• ‘are customized to the unique growth process of the individuals, whereas programs emphasize synchronization and regimentation’ (p. 125) (also cf. Borgman 2013:83–101)
  • ‘focus accountability around life change, whereas programs focus accountability around content. Growth into Christlikeness is the ultimate goal’ (p. 126)
  • ‘are centered on incorporating the life of Jesus in all we are in the context of all that we do’(p. 126).

Ogden (2003:127–129) continues by stating:

In an impersonal world, people hunger for intimacy, personal care, deep friendship and spiritual bonding. This is particularly true for men … It takes time … This means having enough vision to think small. (p. 127)

In the model he (Ogden 2003) proposes:

[T]hree people journey together for a year to a year and a half while they grow toward maturity and being equipped to disciple others. As this relationship comes to a close, the challenge comes to each person to invite two others into the same walk of faith and then reproduce, and so on. Over the five- to seven-year period of multiplying discipleship triads, it is common to have eight to a hundred or more people who have been carefully groomed in the context of an intimate relationship. This number of self-initiating, reproducing disciples has a tremendous impact on the climate of ministry. It takes only 10 to 20 percent of a congregation to set the tone for the whole. Invest in those who will set the pace for the rest. At the same time one’s leadership based is greatly expanded. (p. 128)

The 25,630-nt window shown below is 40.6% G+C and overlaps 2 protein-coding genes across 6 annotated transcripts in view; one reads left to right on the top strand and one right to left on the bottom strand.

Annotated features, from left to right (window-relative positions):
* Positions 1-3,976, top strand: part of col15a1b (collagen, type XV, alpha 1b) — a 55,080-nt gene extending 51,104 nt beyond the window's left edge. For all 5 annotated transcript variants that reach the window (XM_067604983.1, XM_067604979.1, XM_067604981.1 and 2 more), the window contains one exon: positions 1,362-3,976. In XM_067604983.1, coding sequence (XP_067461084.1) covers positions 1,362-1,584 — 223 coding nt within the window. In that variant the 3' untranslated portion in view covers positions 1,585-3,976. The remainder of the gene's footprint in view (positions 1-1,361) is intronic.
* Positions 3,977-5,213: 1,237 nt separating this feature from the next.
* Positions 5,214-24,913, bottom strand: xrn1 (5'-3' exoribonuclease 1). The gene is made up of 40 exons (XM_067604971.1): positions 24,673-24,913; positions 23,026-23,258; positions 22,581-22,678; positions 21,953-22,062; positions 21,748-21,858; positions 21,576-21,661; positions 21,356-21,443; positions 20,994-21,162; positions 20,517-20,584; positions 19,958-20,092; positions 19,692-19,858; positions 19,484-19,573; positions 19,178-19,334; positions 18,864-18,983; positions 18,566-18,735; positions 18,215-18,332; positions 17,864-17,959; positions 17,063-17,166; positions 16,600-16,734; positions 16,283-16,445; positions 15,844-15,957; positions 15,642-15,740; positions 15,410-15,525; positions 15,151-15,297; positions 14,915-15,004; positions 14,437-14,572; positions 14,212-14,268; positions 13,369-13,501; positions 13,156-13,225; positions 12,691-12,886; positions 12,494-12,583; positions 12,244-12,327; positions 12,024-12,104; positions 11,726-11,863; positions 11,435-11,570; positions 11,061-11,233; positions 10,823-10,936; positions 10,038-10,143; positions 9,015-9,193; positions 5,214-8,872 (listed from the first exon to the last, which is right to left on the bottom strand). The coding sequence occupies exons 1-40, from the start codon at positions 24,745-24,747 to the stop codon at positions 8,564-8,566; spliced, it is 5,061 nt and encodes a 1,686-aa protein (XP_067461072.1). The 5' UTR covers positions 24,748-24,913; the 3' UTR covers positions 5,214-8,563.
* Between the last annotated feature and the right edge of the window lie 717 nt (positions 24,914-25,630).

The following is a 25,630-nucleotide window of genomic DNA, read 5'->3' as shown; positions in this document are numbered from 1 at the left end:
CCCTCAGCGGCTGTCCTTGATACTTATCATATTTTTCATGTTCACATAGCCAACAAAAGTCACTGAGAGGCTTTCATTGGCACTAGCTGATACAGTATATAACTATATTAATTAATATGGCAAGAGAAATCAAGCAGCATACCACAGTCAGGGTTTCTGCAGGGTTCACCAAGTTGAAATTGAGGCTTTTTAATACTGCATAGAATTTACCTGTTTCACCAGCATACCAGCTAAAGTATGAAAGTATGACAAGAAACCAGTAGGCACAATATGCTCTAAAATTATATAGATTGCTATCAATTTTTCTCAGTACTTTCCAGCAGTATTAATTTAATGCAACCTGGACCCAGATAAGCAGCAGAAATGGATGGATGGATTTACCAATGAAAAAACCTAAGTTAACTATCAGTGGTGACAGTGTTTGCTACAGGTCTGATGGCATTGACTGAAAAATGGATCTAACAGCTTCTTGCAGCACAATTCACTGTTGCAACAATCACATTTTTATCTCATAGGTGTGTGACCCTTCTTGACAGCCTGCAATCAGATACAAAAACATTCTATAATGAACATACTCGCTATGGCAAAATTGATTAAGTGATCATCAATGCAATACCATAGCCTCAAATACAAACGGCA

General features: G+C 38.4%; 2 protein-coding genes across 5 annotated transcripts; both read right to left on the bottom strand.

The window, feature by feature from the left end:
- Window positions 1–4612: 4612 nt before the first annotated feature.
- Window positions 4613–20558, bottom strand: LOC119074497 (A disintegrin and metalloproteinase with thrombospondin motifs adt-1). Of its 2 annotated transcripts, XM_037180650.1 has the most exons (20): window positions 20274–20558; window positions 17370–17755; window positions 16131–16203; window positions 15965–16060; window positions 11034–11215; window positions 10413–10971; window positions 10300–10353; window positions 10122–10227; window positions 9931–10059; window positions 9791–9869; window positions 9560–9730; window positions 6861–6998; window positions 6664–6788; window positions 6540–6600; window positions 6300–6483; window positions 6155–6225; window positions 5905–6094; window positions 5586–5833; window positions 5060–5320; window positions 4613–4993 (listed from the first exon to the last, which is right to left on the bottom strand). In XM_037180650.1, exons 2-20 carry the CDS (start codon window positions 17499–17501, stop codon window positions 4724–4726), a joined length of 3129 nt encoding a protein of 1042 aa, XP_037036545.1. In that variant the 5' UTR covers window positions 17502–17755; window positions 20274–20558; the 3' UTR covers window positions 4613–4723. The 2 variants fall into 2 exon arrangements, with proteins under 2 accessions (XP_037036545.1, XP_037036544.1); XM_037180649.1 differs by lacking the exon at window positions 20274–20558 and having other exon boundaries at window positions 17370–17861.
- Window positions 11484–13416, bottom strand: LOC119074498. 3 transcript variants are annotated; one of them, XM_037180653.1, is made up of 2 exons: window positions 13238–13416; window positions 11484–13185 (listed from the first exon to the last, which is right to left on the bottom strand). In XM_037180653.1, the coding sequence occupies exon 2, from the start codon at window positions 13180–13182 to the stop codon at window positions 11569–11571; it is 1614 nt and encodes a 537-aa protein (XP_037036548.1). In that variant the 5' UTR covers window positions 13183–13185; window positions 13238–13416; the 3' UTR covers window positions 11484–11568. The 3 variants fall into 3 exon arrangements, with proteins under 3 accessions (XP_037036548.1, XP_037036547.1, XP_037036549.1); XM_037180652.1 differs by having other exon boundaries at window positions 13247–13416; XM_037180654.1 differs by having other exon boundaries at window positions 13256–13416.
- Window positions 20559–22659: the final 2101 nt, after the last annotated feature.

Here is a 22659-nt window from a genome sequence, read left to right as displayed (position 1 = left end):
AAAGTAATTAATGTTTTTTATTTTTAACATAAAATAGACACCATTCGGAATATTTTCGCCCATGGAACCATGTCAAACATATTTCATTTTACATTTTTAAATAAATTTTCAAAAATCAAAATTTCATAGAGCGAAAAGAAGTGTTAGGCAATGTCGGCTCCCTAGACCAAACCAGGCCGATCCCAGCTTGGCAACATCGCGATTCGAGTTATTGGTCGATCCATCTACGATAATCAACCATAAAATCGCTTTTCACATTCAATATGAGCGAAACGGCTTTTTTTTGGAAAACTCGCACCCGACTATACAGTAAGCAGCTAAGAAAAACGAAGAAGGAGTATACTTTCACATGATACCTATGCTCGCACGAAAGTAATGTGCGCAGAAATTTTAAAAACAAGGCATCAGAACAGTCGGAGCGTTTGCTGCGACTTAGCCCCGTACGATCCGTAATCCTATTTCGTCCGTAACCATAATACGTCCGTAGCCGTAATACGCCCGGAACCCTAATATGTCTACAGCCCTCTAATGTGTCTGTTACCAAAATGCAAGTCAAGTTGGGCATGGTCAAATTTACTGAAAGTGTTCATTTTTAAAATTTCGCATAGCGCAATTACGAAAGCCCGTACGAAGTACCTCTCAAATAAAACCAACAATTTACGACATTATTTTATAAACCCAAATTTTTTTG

Youth ministry is an inclusive congregational ministry and every differentiated part of it should be saturated with this relational attitude: I am because and only when we are (cf. Nel 2000:77–97). We therefore need to intentionally build relational structures in youth ministry that will be discipling in a truly biblical way. Root (2007:205–207) wrote in a paragraph on spiritual growth, discipleship and vocation:

Therefore, relationships of place-sharing can provide the context for understanding and participating in discipleship in the faith community, for discipleship is born of uniting with one another as together we follow Christ. (p. 206, [italics original])

And again ‘catechesis can be done within social relationships between adult and adolescent’ (Root 2007:208). Ogden (1998, 2003) focuses on the relational and corporative essence of the church: ‘The church of Jesus Christ is nothing less than his corporate replacement on earth. Jesus continues his incarnation by dwelling in his people’ (Ogden 2003:31). The plural, the us, has to be discovered. Dick (2007:92) reports on a study in 717 congregations: ‘“We” is the word spoken most frequently in vital congregations.’ In disciple-making this we starts with the parent or parents. Nelson and Jones (2011) noted, to my mind correctly:

Family ministry is the process of intentionally and persistently coordinating a congregation’s proclamation and practices so that parents are acknowledged, trained, and held accountable as primary disciple-makers in their children’s lives. (p. 15) (also cf. Freudenburg & Lawrence 1998)

In conclusion